In MLH1-/- mice representative of mismatch repair deficiency (MMR-D)-associated syndromes, Maletzki et al. tested the prophylactic and therapeutic use of an allograft tumor cellular lysate vaccine. Prophylactic vaccination increased tumor-reactive circulating T cells and delayed tumor growth, while therapeutic vaccination reduced tumor burden and prolonged overall survival. Vaccination increased CD4+ and CD8+ T cell infiltration, cytotoxic T cells, and NK cells in tumors, which demonstrated upregulation of PD-L1 and increased mutation burden.

Mismatch-repair deficiency (MMR-D) is closely linked to hypermutation and accordingly, high immunogenicity. MMR-D-related tumors thus constitute ideal vaccination targets for both therapeutic and prophylactic approaches. Herein, the prophylactic and therapeutic impact of a cellular vaccine on tumor growth and tumor-immune microenvironment was studied in a murine MLH1(-/-) knockout mouse model. Prophylactic application of the lysate (+/- CpG ODN 1826) delayed tumor development, accompanied by increased levels of circulating T cell numbers. Therapeutic application of the vaccine prolonged overall survival (median time: 11.5 (lysate) and 12 weeks (lysate + CpG ODN) vs. 3 weeks (control group), respectively) along with reduced tumor burden, as confirmed by PET/CT imaging and immune stimulation (increased CD3(+)CD8(+) T - and NK cell numbers, reduced levels of TIM-3(+) cells in both treatment groups). Coding microsatellite analysis of MMR-D-related target genes revealed increased mutational load upon vaccination (total mutation frequency within 28 genes: 28.6% vaccine groups vs. 14.9% control group, respectively). Reactive immune cells recognized autologous tumor cells, but also NK cells target YAC-1 in IFNgamma ELISpot and, even more importantly, in functional kill assays. Assessment of tumor microenvironment revealed infiltration of CD8(+) T-cells and granulocytes, but also upregulation of immune checkpoint molecules (LAG-3, PD-L1). The present study is the first reporting in vivo results on a therapeutic cellular MMR-D vaccine. Vaccination-induced prolonged survival was achieved in a clinically-relevant mouse model for MMR-D-related diseases by long-term impairment of tumor growth and this could be attributed to re-activated immune responses.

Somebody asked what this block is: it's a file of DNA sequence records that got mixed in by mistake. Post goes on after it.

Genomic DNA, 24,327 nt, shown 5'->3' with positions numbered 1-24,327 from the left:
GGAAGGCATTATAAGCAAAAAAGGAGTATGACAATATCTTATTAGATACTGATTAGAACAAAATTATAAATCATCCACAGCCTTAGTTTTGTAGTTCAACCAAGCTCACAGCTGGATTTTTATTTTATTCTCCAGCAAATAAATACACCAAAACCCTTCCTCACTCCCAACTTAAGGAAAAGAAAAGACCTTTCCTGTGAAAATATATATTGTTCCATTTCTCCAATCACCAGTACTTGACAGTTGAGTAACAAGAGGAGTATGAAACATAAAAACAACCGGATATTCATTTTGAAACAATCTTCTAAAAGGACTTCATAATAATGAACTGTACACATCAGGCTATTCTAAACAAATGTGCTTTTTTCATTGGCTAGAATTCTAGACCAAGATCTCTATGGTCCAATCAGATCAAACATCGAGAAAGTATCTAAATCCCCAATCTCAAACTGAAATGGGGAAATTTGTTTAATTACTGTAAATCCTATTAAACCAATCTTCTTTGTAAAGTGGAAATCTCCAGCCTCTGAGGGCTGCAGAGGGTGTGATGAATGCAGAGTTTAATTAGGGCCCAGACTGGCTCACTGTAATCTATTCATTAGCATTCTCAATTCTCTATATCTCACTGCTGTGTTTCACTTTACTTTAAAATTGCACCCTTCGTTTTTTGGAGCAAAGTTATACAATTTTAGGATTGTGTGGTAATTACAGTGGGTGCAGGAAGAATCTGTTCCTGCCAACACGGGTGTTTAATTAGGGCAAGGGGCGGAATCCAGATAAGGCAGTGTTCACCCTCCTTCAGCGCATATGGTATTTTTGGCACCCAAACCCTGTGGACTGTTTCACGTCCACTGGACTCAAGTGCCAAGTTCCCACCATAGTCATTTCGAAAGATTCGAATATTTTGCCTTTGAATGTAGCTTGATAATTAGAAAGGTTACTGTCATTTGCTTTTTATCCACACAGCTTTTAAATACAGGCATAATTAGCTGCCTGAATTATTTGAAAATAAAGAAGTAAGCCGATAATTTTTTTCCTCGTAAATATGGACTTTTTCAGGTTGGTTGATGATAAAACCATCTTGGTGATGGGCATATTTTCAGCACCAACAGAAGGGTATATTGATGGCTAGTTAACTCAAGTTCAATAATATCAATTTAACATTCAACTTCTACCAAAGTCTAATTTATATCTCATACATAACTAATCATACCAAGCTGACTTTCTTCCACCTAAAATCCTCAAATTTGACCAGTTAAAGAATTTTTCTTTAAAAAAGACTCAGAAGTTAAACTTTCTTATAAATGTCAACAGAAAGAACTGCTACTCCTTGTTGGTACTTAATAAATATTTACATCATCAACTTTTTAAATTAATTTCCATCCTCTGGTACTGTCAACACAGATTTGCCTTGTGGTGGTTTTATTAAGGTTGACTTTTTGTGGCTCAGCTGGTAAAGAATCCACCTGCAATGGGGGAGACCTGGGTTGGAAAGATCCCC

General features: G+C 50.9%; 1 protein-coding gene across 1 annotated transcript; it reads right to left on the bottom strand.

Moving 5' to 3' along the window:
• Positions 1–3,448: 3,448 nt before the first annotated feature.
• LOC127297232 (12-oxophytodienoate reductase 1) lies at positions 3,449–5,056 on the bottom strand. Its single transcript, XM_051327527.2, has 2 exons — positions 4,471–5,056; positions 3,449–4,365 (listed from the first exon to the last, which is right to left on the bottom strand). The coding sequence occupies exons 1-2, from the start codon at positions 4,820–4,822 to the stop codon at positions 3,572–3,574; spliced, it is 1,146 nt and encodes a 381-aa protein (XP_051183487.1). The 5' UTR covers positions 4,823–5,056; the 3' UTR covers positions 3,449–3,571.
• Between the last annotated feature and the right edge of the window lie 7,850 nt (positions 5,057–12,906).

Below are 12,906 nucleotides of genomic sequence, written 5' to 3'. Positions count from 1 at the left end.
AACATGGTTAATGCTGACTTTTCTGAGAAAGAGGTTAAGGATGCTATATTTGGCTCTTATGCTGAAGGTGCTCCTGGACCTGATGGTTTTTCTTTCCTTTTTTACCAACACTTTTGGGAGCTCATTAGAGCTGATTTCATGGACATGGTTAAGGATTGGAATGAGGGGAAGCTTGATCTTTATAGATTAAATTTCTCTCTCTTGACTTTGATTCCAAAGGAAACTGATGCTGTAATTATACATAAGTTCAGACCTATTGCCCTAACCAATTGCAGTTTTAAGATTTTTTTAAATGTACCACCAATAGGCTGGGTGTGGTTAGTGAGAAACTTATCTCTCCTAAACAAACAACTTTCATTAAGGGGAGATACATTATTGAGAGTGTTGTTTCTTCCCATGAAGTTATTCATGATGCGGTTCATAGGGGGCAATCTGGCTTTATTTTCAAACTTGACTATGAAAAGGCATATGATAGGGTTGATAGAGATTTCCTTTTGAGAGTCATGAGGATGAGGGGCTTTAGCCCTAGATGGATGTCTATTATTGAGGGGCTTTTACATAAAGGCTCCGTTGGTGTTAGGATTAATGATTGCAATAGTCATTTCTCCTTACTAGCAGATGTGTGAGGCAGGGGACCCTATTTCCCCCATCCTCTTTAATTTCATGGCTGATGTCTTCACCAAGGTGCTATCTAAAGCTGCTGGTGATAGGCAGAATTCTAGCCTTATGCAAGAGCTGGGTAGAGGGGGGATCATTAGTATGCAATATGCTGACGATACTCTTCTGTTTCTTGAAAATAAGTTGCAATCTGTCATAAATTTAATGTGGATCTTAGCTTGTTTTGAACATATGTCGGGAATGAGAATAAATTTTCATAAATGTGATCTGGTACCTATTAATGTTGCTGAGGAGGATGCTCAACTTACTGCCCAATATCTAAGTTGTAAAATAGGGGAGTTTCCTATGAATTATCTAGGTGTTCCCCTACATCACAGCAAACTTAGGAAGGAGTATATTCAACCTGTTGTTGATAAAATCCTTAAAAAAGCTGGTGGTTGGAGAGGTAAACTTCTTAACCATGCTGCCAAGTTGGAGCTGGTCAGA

Author Info: (1) Molecular Oncology and Immunotherapy, Department of General Surgery, Rostock University Medical Center, Rostock, Germany. (2) Institute for Biostatistics and Informatics in Medicine and Ageing

Author Info: (1) Molecular Oncology and Immunotherapy, Department of General Surgery, Rostock University Medical Center, Rostock, Germany. (2) Institute for Biostatistics and Informatics in Medicine and Ageing Research - IBIMA Rostock University Medical Center, Rostock, Germany. (3) Institute for Biostatistics and Informatics in Medicine and Ageing Research - IBIMA Rostock University Medical Center, Rostock, Germany. (4) Institute for Biostatistics and Informatics in Medicine and Ageing Research - IBIMA Rostock University Medical Center, Rostock, Germany. (5) Molecular Oncology and Immunotherapy, Department of General Surgery, Rostock University Medical Center, Rostock, Germany. (6) Core Facility Multimodal Small Animal Imaging, Rostock University Medical Center, Rostock, Germany. (7) Molecular Oncology and Immunotherapy, Department of General Surgery, Rostock University Medical Center, Rostock, Germany.

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